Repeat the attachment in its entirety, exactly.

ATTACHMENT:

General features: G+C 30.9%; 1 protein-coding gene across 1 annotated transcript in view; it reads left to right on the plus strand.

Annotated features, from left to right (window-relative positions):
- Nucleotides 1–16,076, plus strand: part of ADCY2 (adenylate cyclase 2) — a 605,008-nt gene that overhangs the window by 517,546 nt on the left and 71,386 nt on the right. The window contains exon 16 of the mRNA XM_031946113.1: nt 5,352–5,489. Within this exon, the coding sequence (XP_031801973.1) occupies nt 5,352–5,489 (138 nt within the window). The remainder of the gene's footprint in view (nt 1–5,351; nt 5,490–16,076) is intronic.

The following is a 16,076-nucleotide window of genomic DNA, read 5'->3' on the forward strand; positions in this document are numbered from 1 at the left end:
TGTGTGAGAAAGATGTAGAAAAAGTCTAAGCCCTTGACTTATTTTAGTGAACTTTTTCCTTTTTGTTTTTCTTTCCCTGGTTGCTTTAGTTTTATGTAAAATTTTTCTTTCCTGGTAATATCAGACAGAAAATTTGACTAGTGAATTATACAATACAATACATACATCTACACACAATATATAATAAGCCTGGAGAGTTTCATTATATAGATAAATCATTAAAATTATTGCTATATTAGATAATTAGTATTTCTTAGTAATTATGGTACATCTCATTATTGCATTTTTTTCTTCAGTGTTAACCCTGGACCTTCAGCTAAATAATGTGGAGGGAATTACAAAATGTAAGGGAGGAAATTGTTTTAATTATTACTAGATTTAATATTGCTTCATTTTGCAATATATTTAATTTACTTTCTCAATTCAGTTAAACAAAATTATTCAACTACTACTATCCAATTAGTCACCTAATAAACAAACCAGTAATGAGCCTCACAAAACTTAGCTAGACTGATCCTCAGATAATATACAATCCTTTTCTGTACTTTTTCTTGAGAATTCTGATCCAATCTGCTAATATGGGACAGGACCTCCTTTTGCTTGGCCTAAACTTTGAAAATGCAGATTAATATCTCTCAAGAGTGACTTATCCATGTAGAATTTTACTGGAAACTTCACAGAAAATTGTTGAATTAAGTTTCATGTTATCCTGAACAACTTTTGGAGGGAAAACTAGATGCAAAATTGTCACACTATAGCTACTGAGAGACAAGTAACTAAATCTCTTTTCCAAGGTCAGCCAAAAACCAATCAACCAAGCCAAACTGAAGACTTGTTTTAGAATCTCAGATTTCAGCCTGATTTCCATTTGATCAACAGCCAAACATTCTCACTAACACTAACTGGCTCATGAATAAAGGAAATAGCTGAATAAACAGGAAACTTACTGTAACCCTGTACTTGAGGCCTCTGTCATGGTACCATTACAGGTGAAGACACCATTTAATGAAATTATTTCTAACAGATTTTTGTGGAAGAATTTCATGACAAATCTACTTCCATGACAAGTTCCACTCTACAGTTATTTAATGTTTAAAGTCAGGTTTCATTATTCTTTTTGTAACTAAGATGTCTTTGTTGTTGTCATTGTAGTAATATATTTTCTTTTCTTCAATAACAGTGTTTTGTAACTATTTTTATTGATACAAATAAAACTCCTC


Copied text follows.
General features: G+C 30.9%; 1 protein-coding gene across 1 annotated transcript in view; it reads left to right on the plus strand.

Annotated features, from left to right (window-relative positions):
- Nucleotides 1–16,076, plus strand: part of ADCY2 (adenylate cyclase 2) — a 605,008-nt gene that overhangs the window by 517,546 nt on the left and 71,386 nt on the right. The window contains exon 16 of the mRNA XM_031946113.1: nt 5,352–5,489. Within this exon, the coding sequence (XP_031801973.1) occupies nt 5,352–5,489 (138 nt within the window). The remainder of the gene's footprint in view (nt 1–5,351; nt 5,490–16,076) is intronic.

The following is a 16,076-nucleotide window of genomic DNA, read 5'->3' on the forward strand; positions in this document are numbered from 1 at the left end:
TGTGTGAGAAAGATGTAGAAAAAGTCTAAGCCCTTGACTTATTTTAGTGAACTTTTTCCTTTTTGTTTTTCTTTCCCTGGTTGCTTTAGTTTTATGTAAAATTTTTCTTTCCTGGTAATATCAGACAGAAAATTTGACTAGTGAATTATACAATACAATACATACATCTACACACAATATATAATAAGCCTGGAGAGTTTCATTATATAGATAAATCATTAAAATTATTGCTATATTAGATAATTAGTATTTCTTAGTAATTATGGTACATCTCATTATTGCATTTTTTTCTTCAGTGTTAACCCTGGACCTTCAGCTAAATAATGTGGAGGGAATTACAAAATGTAAGGGAGGAAATTGTTTTAATTATTACTAGATTTAATATTGCTTCATTTTGCAATATATTTAATTTACTTTCTCAATTCAGTTAAACAAAATTATTCAACTACTACTATCCAATTAGTCACCTAATAAACAAACCAGTAATGAGCCTCACAAAACTTAGCTAGACTGATCCTCAGATAATATACAATCCTTTTCTGTACTTTTTCTTGAGAATTCTGATCCAATCTGCTAATATGGGACAGGACCTCCTTTTGCTTGGCCTAAACTTTGAAAATGCAGATTAATATCTCTCAAGAGTGACTTATCCATGTAGAATTTTACTGGAAACTTCACAGAAAATTGTTGAATTAAGTTTCATGTTATCCTGAACAACTTTTGGAGGGAAAACTAGATGCAAAATTGTCACACTATAGCTACTGAGAGACAAGTAACTAAATCTCTTTTCCAAGGTCAGCCAAAAACCAATCAACCAAGCCAAACTGAAGACTTGTTTTAGAATCTCAGATTTCAGCCTGATTTCCATTTGATCAACAGCCAAACATTCTCACTAACACTAACTGGCTCATGAATAAAGGAAATAGCTGAATAAACAGGAAACTTACTGTAACCCTGTACTTGAGGCCTCTGTCATGGTACCATTACAGGTGAAGACACCATTTAATGAAATTATTTCTAACAGATTTTTGTGGAAGAATTTCATGACAAATCTACTTCCATGACAAGTTCCACTCTACAGTTATTTAATGTTTAAAGTCAGGTTTCATTATTCTTTTTGTAACTAAGATGTCTTTGTTGTTGTCATTGTAGTAATATATTTTCTTTTCTTCAATAACAGTGTTTTGTAACTATTTTTATTGATACAAATAAAACTCCTC